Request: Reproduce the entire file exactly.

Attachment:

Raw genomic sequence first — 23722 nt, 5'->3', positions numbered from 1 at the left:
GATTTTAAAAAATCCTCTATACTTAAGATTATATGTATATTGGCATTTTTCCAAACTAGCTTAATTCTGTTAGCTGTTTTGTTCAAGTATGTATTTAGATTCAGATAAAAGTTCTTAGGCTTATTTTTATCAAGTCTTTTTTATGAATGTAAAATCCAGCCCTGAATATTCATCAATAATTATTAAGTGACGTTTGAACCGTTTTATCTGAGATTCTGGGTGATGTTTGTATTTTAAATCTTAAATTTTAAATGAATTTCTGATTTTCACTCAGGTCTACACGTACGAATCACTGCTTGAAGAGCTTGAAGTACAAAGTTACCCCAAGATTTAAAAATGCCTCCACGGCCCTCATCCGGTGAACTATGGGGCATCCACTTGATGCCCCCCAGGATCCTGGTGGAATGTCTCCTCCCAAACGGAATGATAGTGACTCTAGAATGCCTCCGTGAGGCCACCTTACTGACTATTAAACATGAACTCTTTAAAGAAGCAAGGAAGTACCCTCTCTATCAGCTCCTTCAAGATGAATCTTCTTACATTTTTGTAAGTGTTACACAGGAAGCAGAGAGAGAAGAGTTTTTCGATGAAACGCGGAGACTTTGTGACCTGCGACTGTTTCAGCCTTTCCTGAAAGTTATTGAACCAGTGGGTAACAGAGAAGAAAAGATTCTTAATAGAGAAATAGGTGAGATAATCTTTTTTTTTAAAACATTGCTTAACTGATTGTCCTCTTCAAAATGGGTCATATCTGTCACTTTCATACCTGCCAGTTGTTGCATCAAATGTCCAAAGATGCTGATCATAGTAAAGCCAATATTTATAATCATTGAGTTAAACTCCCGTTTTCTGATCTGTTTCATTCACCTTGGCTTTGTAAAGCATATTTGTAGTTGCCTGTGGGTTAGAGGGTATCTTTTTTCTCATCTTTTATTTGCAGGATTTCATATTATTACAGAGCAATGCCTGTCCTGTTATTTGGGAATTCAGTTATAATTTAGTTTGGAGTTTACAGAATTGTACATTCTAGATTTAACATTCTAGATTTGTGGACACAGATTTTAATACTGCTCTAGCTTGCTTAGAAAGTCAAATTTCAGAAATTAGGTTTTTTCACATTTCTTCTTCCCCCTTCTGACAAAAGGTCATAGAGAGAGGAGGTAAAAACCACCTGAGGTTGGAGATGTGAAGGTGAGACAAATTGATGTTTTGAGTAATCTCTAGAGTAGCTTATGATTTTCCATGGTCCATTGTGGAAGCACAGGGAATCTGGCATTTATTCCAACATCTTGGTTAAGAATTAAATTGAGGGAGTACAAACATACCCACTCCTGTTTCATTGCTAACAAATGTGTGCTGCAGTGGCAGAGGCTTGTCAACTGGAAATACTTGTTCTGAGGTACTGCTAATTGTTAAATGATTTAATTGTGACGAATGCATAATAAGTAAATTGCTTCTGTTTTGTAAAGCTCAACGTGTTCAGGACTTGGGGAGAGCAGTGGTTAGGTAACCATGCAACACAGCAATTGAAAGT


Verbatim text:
Raw genomic sequence first — 23722 nt, 5'->3', positions numbered from 1 at the left:
GATTTTAAAAAATCCTCTATACTTAAGATTATATGTATATTGGCATTTTTCCAAACTAGCTTAATTCTGTTAGCTGTTTTGTTCAAGTATGTATTTAGATTCAGATAAAAGTTCTTAGGCTTATTTTTATCAAGTCTTTTTTATGAATGTAAAATCCAGCCCTGAATATTCATCAATAATTATTAAGTGACGTTTGAACCGTTTTATCTGAGATTCTGGGTGATGTTTGTATTTTAAATCTTAAATTTTAAATGAATTTCTGATTTTCACTCAGGTCTACACGTACGAATCACTGCTTGAAGAGCTTGAAGTACAAAGTTACCCCAAGATTTAAAAATGCCTCCACGGCCCTCATCCGGTGAACTATGGGGCATCCACTTGATGCCCCCCAGGATCCTGGTGGAATGTCTCCTCCCAAACGGAATGATAGTGACTCTAGAATGCCTCCGTGAGGCCACCTTACTGACTATTAAACATGAACTCTTTAAAGAAGCAAGGAAGTACCCTCTCTATCAGCTCCTTCAAGATGAATCTTCTTACATTTTTGTAAGTGTTACACAGGAAGCAGAGAGAGAAGAGTTTTTCGATGAAACGCGGAGACTTTGTGACCTGCGACTGTTTCAGCCTTTCCTGAAAGTTATTGAACCAGTGGGTAACAGAGAAGAAAAGATTCTTAATAGAGAAATAGGTGAGATAATCTTTTTTTTTAAAACATTGCTTAACTGATTGTCCTCTTCAAAATGGGTCATATCTGTCACTTTCATACCTGCCAGTTGTTGCATCAAATGTCCAAAGATGCTGATCATAGTAAAGCCAATATTTATAATCATTGAGTTAAACTCCCGTTTTCTGATCTGTTTCATTCACCTTGGCTTTGTAAAGCATATTTGTAGTTGCCTGTGGGTTAGAGGGTATCTTTTTTCTCATCTTTTATTTGCAGGATTTCATATTATTACAGAGCAATGCCTGTCCTGTTATTTGGGAATTCAGTTATAATTTAGTTTGGAGTTTACAGAATTGTACATTCTAGATTTAACATTCTAGATTTGTGGACACAGATTTTAATACTGCTCTAGCTTGCTTAGAAAGTCAAATTTCAGAAATTAGGTTTTTTCACATTTCTTCTTCCCCCTTCTGACAAAAGGTCATAGAGAGAGGAGGTAAAAACCACCTGAGGTTGGAGATGTGAAGGTGAGACAAATTGATGTTTTGAGTAATCTCTAGAGTAGCTTATGATTTTCCATGGTCCATTGTGGAAGCACAGGGAATCTGGCATTTATTCCAACATCTTGGTTAAGAATTAAATTGAGGGAGTACAAACATACCCACTCCTGTTTCATTGCTAACAAATGTGTGCTGCAGTGGCAGAGGCTTGTCAACTGGAAATACTTGTTCTGAGGTACTGCTAATTGTTAAATGATTTAATTGTGACGAATGCATAATAAGTAAATTGCTTCTGTTTTGTAAAGCTCAACGTGTTCAGGACTTGGGGAGAGCAGTGGTTAGGTAACCATGCAACACAGCAATTGAAAGT